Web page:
E-cigs: Students pick up latest smoking trend

Mike Michalski, Madison Wilder, News Editor, Editor-at-Large

Hang on for a minute...we're trying to find some more stories you might like.


Email This Story






It’s Saturday night. You’re on your way over to your friend’s house to relax after a long week of school, work and stress. The minute you get to their house you’re welcomed into the home almost as if you’re family. After hanging up your coat you head downstairs just like you would any other night. As soon as you reach the bottom of the staircase you see a plume of what looks like smoke rush out of your friend’s mouth. You’re shocked.

Since when did they start smoking? I don’t see any cigarettes? Why don’t I smell it? Does their mom know? All of these questions rush through your head, but It turns out there are no cigarettes in the room. You’re reassured it’s just an E-cig. You’re told that it can’t hurt your health plus they are legal for minors. The smoke you just saw? It’s just water vapor.

However what your friends tell you might not always be true. Is it really just water vapor? An FDA study begs to differ. And if a bill in the Michigan Legislature becomes law, minors would be banned from buying and using E-cigs.

Growing use: Students pick up trend beginning last summer

Electronic cigarettes or E-cigs are battery powered devices that provide doses of nicotine or just flavored water vapor. They can be traced back to 1963 but were never commercialized until 2003. Their use has been growing in recent years, and teenagers here caught the trend last summer.

“I smoked for the first time last June,” senior Jessica Henschel said. “I do it for the effect. I don’t own one so I don’t do it religiously.”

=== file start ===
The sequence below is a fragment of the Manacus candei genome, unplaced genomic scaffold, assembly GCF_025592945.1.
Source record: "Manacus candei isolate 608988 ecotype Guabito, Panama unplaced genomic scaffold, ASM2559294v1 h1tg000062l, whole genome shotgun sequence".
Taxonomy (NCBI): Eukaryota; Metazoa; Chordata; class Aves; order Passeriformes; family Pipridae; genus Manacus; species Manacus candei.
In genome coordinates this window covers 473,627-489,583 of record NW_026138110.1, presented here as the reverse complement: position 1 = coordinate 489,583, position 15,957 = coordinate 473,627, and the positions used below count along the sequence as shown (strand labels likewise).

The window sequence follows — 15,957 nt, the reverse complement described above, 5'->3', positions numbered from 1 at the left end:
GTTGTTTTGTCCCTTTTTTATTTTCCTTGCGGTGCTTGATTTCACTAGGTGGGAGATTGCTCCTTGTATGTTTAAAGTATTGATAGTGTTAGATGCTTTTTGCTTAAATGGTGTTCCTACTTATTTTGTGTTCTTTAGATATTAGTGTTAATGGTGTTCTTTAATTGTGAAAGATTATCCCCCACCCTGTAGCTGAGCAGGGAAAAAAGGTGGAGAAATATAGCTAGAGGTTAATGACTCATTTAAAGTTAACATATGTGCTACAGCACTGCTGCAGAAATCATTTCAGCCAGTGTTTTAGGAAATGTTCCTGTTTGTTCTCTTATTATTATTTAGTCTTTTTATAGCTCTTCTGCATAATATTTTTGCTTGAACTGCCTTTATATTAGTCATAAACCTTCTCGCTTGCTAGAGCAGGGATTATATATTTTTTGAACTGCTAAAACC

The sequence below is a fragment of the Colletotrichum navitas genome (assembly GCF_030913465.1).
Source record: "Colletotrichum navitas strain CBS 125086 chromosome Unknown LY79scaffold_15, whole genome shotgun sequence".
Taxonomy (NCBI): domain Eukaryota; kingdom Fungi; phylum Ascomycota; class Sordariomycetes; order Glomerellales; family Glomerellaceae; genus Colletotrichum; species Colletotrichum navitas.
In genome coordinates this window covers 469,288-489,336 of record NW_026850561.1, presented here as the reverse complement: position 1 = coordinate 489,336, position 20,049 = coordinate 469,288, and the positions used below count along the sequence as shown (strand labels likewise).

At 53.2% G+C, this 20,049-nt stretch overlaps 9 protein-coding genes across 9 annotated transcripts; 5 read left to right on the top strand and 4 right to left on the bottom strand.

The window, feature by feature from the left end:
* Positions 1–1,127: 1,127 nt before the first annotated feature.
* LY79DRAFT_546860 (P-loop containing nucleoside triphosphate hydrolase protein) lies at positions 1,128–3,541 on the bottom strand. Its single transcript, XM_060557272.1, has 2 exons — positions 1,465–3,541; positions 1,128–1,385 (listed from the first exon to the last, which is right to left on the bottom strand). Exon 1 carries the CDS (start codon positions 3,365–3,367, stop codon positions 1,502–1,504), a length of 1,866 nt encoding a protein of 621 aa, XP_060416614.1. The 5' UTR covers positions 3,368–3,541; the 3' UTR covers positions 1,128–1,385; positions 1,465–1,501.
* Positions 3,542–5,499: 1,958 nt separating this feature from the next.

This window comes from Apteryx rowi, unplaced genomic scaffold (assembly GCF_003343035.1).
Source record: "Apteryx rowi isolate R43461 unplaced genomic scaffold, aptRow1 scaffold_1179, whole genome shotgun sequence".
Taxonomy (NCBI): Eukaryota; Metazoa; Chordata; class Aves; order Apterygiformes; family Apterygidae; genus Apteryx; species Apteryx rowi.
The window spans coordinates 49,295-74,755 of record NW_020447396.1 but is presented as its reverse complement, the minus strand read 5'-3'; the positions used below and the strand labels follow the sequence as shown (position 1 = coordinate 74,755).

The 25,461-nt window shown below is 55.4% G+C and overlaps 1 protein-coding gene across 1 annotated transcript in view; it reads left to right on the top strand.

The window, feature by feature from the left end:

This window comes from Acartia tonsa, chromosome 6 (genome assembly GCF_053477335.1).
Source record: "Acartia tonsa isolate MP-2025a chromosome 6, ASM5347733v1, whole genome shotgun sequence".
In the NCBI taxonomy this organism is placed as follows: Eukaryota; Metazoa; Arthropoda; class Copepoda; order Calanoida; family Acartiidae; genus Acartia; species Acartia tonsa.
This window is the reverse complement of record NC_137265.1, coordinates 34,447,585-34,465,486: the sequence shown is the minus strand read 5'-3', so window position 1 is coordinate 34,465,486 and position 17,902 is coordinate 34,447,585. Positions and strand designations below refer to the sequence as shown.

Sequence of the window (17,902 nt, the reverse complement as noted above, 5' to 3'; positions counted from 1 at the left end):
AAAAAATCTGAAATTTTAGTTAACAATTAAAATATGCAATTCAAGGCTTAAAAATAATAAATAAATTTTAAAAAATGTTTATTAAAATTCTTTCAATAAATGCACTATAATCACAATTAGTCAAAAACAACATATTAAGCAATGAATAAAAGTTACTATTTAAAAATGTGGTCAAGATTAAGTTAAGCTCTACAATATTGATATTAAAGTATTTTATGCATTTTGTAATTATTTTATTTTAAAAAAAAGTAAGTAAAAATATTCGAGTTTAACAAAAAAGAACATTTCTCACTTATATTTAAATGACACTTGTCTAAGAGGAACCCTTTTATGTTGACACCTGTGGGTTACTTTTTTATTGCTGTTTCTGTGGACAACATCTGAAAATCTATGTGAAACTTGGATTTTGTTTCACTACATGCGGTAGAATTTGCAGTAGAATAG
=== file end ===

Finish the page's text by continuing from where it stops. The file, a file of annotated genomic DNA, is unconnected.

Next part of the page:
A recent survey found that 35 percent of students have at least tried smoking an E-Cig. Only 10 percent of students actually own one. Data from a 2012 National Youth Tobacco Survey showed that 2.8 percent of all high school students nationwide smoked E-cigs. That’s up from 1.5 percent in 2011. Clearly Henschel is not alone. Senior Riley Remington began to notice the trend as an exchange student in Berlin, Germany.

“I started last year, I didn’t do it very frequently but a lot of my friends did it so I did it with them,” Remington said. “Near the beginning of the summer I started really picking it up and doing it regularly.”

When Remington came back she was surprised to see that E-cigs had caught on in the States.

“When I got back I went and hung out with some kids and every single kid at the party I was at had an E-cig,” Remington said. “There was not one person without one.”

Since they have been on the market for over 10 years now, why are students picking them up now? According to the Centers for Disease Control, it is due to increased advertising and availability. What’s reason students don’t stop using them?

“I heard that they taste good,” Remington said with a smirk on her face.

Health risks? Debate ensues over safety of devices

The Food and Drug administration (FDA) published a study in 2009 regarding the health risks that come along with smoking E-cigs. The results found detectable levels of known carcinogens and toxic chemicals. One of the toxins (specifically diethylene glycol, an ingredient in commonly used in antifreeze) was found to make up 1 percent of a cartridge tested by the FDA. Still not many other studies have been done. This leaves a lot of room for misconceptions.

“I do have an E-cig but I have no idea what it will do for my health,” junior Sidney LaLonde said. “When I got mine, it didn’t come with anything that said what was actually in it.”

Some are looking at the devices as a healthier and legal alternative to smoking cigarettes, arguing that it takes the temptation away from actually trying a cigarette.

“I think it will not affect your lungs as much as regular cigarettes but it will give you a reliance on an unnatural substance if you smoke the ones with nicotine,” Hentschel said.